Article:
There's one company that's very vulnerable to rising interest rates. And that is Apple (NASDAQ:AAPL). While Cupertino has built up a cash fortress, the money is not well-placed to withstand lower bond prices.
In April, the Bank of Apple reported a mountain of money: $145 billion spread out, in cash ($12 billion), short-term marketable securities ($27 billion), and long-term securities ($106 billion). It is the long-term securities I want to call your attention to. Here's the break-down as noted in Apple's most recent 10Q:
As you can see, a massive $106 billion is invested primarily in long-term U.S., municipal, corporate, and mortgage-backed bonds. For years, Apple secured the bulk of its cash hoard in shorter-term investments. I always thought that was because Steve Jobs couldn't bring himself to take any risk with Apple's money and nixed the added risk of longer duration securities. It wasn't until 2010 that Apple piled into long-term securities, a move that has been paying off as those securities appreciated in value.
And now, unfortunately for Apple, that $106 billion may be not worth as much as it was on March 31. Long-term Treasuries, corporates, and munis have been declining in value on concerns that the Federal Reserve may soon wind down its bond buying.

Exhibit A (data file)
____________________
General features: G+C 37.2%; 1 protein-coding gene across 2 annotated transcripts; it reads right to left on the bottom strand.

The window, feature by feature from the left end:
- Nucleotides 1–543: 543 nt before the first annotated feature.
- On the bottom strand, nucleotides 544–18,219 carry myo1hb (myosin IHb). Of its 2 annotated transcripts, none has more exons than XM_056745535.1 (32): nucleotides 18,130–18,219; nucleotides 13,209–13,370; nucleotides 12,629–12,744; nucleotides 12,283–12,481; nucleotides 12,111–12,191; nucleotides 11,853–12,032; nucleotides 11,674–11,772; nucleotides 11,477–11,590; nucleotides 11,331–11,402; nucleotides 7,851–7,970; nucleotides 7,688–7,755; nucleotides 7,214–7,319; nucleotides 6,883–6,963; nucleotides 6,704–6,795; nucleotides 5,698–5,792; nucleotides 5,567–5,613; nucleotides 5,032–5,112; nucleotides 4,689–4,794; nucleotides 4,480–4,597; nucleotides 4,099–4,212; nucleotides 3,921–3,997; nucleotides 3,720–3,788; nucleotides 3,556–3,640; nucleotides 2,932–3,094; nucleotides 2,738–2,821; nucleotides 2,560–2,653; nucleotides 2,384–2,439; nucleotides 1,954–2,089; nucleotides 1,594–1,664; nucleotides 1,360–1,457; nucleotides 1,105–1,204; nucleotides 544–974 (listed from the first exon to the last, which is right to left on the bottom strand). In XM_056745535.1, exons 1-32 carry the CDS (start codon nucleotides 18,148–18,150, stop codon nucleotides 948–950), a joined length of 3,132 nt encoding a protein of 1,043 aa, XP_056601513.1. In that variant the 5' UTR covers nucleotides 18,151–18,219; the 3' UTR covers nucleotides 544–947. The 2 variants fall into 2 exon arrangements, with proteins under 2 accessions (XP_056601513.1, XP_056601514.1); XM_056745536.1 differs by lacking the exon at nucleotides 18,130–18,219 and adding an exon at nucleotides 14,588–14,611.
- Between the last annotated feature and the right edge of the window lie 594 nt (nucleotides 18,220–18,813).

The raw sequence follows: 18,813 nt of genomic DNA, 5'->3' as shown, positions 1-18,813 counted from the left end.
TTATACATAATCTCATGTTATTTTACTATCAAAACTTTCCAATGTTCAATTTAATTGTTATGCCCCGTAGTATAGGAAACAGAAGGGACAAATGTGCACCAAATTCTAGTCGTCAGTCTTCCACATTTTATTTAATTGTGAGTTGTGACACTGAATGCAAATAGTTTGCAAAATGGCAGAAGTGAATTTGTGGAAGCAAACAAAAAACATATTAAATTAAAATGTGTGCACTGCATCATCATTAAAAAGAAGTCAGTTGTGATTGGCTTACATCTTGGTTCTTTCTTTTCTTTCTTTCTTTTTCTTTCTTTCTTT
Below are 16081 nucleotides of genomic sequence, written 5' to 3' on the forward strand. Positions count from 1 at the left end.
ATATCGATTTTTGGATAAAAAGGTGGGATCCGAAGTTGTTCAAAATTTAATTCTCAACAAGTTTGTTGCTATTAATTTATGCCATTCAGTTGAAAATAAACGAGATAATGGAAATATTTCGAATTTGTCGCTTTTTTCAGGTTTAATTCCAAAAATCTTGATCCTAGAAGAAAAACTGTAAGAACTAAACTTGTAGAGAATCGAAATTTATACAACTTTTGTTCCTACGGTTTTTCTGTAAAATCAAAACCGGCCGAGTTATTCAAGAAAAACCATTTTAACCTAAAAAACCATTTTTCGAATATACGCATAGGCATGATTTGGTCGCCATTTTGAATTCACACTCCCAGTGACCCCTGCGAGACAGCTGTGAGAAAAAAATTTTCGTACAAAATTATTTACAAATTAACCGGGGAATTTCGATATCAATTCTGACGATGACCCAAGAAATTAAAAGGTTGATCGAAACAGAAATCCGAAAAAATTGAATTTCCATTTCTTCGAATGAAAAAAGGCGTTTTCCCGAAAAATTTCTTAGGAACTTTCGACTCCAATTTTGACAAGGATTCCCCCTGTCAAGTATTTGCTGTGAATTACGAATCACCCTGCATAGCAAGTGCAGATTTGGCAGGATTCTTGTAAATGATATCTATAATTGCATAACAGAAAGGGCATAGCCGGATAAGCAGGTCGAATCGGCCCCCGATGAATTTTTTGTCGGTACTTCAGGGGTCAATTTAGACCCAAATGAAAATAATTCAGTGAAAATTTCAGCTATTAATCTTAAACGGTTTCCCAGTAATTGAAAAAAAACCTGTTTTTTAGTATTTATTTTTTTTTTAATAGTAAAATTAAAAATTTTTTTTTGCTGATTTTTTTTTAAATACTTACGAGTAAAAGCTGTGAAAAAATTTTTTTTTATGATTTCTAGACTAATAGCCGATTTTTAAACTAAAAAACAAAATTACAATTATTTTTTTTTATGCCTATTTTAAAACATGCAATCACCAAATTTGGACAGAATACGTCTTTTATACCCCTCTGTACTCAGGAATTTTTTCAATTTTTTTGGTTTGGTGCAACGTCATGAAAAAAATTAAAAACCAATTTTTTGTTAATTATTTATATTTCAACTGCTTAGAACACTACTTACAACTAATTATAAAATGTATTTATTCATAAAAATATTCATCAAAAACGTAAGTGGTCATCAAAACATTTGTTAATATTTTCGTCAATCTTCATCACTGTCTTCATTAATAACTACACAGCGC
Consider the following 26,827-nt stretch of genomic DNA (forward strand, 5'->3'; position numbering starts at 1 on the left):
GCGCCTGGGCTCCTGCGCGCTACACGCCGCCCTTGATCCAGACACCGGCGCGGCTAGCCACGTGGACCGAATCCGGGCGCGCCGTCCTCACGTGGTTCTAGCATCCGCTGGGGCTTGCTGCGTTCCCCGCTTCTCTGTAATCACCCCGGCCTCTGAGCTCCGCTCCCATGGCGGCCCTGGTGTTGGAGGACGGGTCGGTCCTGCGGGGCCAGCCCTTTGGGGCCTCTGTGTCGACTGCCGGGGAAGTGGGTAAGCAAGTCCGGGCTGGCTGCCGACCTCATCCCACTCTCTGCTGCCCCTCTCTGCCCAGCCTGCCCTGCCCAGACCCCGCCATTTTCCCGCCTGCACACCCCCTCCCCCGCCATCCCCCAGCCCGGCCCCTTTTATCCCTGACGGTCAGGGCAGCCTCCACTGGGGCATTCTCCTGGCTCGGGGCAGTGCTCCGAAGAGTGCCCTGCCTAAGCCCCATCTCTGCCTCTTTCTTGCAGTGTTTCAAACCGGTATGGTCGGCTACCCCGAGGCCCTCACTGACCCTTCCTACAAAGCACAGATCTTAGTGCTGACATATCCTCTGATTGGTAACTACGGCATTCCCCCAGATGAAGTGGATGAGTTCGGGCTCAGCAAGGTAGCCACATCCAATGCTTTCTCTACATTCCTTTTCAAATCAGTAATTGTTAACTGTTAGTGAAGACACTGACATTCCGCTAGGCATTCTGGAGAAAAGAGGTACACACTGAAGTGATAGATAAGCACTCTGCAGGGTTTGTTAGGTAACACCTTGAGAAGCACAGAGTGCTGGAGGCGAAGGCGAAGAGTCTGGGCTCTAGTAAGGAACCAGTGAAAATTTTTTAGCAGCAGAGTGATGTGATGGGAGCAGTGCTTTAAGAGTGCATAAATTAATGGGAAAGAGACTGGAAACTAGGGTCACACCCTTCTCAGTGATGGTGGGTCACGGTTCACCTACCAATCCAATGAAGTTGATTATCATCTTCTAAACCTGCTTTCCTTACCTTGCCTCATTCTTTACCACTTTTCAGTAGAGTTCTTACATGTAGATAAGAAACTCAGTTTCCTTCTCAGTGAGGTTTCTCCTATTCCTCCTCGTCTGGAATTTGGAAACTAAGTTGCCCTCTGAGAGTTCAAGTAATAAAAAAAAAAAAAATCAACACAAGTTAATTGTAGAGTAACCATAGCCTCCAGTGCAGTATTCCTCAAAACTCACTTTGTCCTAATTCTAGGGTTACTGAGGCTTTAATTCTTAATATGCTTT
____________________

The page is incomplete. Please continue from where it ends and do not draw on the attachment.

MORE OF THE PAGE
The rock-solid $106 billion may not be so rock-solid anymore. In fact, Apple's assets may be particularly vulnerable to further bond declines.
According to analyst consensus, next quarter earnings are expected to drop 13% y/y. Investors may be prepared for that. No one is expecting an erosion in the value of Apple's cash position. Yet, this July when Apple reports, we may get a hint of bond losses. And if you believe as I do that long-term rate increases are just beginning, then steel yourself for multi-billion dollar losses in Apple's long-term security position as rates climb.
Apple could get caught in a pincer attack: While Samsung (OTC:SSNLF) and HTC (OTC:HTCCY) attack Apple's P&L, rising interest rates just might assault its balance sheet. The huge percentage of cash invested in longer-term securities may come back to haunt Apple sooner than later.
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